President Obama in Alaska: The Science Shows the Time to Act on Climate is Now

, deputy director, Climate & Energy Program | September 1, 2015, 5:42 pm EDT
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President Obama’s speech to the GLACIER conference on Arctic leadership in Anchorage yesterday signaled just how seriously he takes the need to act on climate change. His starkest warning was that “On this issue, of all issues, there is such a thing as being too late. That moment is almost upon us.”

Obama

Photo: Adam Markham

It wasn’t the president’s first speech about climate change but was certainly his most somber and detailed, and it injected a much-needed note of urgency into the diplomatic preparations for the Paris climate negotiations in November.

For the first time he acknowledged the threat of accelerated global warming if massive carbon releases result from the thawing of the permafrost which has already begun. He also described a growing catalogue of impact including worsening wildfires, melting ice, rising seas, eroding coasts, ocean acidification, and species migrations—all of which can be clearly seen already in Alaska.

We’re not acting fast enough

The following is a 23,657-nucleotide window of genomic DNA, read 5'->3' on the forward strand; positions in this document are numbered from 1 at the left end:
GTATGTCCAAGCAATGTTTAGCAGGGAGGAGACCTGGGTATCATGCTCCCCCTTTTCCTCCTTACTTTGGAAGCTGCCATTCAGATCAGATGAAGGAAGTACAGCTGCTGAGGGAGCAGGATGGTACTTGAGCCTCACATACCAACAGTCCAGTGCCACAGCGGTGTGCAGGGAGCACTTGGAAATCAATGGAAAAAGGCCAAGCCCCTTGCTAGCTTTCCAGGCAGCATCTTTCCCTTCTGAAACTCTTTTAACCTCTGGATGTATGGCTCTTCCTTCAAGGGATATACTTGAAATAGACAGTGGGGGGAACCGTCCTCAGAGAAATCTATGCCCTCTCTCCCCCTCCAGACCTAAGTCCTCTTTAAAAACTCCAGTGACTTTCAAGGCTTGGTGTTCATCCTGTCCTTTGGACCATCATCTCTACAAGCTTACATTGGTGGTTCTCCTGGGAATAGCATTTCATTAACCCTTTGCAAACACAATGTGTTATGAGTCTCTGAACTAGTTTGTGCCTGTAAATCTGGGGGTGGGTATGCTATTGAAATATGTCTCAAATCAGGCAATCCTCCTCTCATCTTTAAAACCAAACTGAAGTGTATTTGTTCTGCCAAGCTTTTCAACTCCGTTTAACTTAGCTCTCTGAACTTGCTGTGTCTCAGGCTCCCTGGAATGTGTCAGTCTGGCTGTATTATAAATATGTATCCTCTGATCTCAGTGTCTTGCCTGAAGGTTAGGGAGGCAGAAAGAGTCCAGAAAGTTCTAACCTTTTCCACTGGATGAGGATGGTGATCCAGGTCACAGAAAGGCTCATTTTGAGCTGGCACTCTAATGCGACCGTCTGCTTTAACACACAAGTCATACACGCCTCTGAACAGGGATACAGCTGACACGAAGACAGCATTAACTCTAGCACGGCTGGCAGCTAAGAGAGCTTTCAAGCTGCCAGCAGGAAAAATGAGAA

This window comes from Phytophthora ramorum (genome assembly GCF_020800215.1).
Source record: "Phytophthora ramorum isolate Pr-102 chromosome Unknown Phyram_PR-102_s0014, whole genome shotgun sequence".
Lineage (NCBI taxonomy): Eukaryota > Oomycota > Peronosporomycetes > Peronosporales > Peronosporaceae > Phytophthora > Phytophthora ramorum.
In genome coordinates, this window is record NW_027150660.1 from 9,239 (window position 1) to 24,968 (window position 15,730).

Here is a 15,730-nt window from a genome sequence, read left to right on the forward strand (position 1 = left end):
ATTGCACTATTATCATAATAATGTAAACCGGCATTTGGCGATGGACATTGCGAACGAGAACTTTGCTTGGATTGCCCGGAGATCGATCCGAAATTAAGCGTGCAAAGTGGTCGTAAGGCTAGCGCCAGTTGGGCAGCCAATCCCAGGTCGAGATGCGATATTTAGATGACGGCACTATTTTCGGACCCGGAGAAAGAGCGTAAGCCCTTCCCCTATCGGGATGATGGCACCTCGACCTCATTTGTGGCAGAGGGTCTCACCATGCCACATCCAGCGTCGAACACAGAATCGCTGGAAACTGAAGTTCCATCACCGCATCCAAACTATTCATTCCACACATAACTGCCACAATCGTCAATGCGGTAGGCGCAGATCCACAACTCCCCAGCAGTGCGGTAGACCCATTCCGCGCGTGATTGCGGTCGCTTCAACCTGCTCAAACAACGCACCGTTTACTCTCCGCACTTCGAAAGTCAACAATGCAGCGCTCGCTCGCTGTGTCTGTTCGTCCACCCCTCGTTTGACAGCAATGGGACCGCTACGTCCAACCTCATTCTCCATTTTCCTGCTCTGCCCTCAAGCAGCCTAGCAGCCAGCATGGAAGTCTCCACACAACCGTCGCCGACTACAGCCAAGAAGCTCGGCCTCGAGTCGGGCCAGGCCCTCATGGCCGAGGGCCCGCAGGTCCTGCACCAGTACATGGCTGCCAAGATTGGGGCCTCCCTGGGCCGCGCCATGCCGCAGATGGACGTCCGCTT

The president said:

“…if we do nothing, temperatures in Alaska are projected to rise between six and 12 degrees by the end of the century, triggering more melting, more fires, more thawing of the permafrost, a negative feedback loop, a cycle—warming leading to more warming—that we do not want to be a part of. And the fact is that climate is changing faster than our efforts to address it. That, ladies and gentlemen, must change. We’re not acting fast enough.”

He went on to say that none of the 18 nations represented at the GLACIER conference were doing enough to address climate change, and blasted “the critics and the cynics and the deniers” that plead ignorance. And the president said that politicians should not gamble on the future of the planet, saying that “any 
so-called leader who does not take this issue seriously or treats it like a joke—is not fit to lead.”

The speech was a forceful and sober assessment of the situation we have got ourselves into and a recognition that we are running out of time to effectively address it. Those in the room had no doubt that the president meant every word of what he said. And he can’t fail to be gravely moved when he goes on the road to see the melting glaciers and meet fishing communities and at-risk Native Alaskans this week.

But the question remains—can the president build the political will in the U.S. to bring together the solutions needed at the scale required to meet this daunting challenge? He certainly left us with the impression that he’s going to try.

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